Ethics & Future Implications

What are the challenges of wide Blockchain adoption?

Understanding possible implications and the disruptive potential of Distributed Ledger Technologies (DLT)

Much of our daily live has become closely interlinked with all kinds of systems and technologies. The way we exchange value, trade, communicate, make decisions, make art, find love, find our way around, and gather information and knowledge is defined by the possibilities and options provided by the technologies and tools we use.

This in turn means that a growing responsibility lies on the shoulders of software developers as they make hundreds of small decisions every day which have a profound influence on the lives of people using the technology.

Blockchain technology changes the ways that people and organisations come to agreement about a chain of events. This is not a trivial thing, it is fundamental.

In many circumstances, when a shared understanding of a sequence of events has to be established and agreements enforced, groups look to some form of authority – the manager, the professor, the legal system, or the government even. Blockchain offers a new way for arriving at and enforcing a version of events that aims to be decentralised and neutral. This means a potential shift in regard to financial means, laws, power structures, and government.

Our understanding of consensus and the means we employ to reach it, as well as the manner in which we organise ourselves can be turned upside down or at least be scrutinised. Thus, blockchain technology is often ascribed a disruptive potential.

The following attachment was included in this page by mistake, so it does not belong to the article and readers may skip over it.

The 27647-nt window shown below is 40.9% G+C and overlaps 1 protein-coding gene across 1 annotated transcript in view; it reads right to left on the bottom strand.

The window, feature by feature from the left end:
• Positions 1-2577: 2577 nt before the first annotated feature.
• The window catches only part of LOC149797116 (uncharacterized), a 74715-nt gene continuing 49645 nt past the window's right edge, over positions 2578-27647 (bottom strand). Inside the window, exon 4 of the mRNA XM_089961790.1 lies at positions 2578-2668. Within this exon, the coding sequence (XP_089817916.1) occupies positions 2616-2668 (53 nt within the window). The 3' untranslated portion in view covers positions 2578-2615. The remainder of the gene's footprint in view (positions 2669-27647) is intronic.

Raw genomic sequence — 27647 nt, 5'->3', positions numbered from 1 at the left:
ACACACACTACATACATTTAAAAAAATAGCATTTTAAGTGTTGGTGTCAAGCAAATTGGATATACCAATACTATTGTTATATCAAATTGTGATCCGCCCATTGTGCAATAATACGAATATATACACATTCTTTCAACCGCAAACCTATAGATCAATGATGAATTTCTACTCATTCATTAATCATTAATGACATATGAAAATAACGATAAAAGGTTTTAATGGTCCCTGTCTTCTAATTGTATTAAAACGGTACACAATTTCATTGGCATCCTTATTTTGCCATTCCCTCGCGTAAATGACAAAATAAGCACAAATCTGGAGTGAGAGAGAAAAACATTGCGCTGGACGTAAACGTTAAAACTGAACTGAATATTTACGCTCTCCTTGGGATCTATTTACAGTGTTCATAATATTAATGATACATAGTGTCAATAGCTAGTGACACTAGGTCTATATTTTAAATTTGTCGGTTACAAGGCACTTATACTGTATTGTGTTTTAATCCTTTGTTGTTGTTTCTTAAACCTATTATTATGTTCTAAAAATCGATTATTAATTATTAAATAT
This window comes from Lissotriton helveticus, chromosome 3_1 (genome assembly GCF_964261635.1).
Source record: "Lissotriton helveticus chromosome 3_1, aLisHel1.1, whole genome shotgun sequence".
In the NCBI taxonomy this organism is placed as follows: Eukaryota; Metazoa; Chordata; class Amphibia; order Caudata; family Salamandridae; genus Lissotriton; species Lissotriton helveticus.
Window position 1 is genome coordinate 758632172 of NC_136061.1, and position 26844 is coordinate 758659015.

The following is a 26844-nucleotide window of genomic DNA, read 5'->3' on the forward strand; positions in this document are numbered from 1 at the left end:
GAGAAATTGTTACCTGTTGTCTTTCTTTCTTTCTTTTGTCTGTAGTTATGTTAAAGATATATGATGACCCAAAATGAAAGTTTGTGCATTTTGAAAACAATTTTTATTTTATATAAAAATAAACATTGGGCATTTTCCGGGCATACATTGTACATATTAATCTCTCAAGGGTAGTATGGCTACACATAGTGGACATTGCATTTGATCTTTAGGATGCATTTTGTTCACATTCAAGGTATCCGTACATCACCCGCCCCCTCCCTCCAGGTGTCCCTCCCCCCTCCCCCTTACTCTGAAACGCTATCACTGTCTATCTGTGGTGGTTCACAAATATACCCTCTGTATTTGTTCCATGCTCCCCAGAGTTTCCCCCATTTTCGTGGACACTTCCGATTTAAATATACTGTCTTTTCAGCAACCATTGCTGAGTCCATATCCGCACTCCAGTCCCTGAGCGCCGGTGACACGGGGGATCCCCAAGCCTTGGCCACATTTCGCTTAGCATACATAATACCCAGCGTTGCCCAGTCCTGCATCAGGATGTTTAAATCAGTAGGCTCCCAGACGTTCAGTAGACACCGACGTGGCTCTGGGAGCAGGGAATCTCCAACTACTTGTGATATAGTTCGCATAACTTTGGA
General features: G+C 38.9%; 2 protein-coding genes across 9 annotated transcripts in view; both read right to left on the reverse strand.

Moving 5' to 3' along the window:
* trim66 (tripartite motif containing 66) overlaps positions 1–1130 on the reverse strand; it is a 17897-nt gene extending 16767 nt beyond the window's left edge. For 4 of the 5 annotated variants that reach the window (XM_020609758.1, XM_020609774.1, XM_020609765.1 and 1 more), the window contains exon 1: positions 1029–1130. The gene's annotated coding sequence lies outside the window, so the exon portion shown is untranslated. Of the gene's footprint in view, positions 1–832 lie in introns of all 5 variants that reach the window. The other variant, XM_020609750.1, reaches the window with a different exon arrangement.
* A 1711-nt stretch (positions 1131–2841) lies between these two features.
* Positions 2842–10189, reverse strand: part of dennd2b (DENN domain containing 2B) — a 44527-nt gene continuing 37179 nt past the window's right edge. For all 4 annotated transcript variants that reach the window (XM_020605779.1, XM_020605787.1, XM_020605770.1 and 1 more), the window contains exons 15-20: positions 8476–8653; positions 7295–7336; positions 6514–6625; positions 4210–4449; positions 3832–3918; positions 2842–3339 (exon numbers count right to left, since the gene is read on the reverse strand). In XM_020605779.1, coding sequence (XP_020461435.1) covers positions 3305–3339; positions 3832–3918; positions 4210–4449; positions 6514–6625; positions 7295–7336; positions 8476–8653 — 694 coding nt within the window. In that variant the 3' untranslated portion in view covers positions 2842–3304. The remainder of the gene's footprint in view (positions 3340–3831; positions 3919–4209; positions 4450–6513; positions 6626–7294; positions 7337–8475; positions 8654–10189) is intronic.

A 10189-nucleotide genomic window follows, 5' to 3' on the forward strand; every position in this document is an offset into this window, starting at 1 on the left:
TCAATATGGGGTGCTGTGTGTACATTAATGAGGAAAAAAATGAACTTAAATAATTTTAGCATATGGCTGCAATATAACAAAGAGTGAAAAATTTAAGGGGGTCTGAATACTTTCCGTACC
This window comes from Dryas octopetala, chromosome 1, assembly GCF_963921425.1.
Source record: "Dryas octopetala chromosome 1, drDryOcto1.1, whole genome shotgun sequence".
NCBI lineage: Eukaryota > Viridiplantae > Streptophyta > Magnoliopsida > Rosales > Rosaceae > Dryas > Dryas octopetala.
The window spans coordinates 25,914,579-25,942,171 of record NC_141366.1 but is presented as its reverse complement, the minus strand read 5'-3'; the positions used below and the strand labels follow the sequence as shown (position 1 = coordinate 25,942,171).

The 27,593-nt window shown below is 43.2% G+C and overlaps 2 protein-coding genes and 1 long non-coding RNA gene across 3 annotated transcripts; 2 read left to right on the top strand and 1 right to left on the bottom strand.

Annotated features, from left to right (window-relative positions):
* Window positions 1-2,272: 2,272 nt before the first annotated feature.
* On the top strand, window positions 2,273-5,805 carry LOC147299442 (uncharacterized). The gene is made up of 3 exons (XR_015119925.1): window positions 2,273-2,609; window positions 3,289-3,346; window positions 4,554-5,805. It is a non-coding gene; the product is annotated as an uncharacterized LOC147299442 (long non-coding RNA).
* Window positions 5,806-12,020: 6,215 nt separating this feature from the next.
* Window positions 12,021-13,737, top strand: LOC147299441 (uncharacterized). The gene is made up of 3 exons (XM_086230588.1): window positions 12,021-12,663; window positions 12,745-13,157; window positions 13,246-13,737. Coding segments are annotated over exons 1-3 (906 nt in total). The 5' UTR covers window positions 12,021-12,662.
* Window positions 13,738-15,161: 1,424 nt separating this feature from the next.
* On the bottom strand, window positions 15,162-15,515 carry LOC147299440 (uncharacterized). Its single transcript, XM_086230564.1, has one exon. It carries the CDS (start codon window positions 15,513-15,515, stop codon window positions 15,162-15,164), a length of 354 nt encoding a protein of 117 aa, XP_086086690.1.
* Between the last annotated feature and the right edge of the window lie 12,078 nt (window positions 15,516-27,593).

The way in which blockchain technology might change our way of life and interaction will depend to a not-trivial extent on the early adopters and software developers as they shape the technology and its use. This means that when you are considering your own blockchain-based application you are not just making another app, you are taking part in creating a new form of society.

In this process it is essential to understand that existing institutions and other types of social infrastructures have been built up during some hundred or even thousand of years, and been refined through the struggles between elites and marginalised people. These structures come with vast amounts of embedded experience and knowledge, as well as legacy. Being aware of such structures and realities not only makes your application fit more fluently in the overall development of blockchain technology but also more fitting to technological and socio-economic developments.

Blockchain has its roots in Bitcoin, a response to corrupt centralised, black-box power structures and the disastrous effects they can have highlighted in the financial crisis of 2008. The core values that inspired its design are decentralisation, transparency, and neutrality – but these values and intentions cannot be guaranteed by the technical architecture alone and must be considered for each project that is undertaken.

A decentralised computer network does not guarantee decentralised power, transparency does not guarantee legibility, and finally, code and cryptography do not guarantee neutrality.

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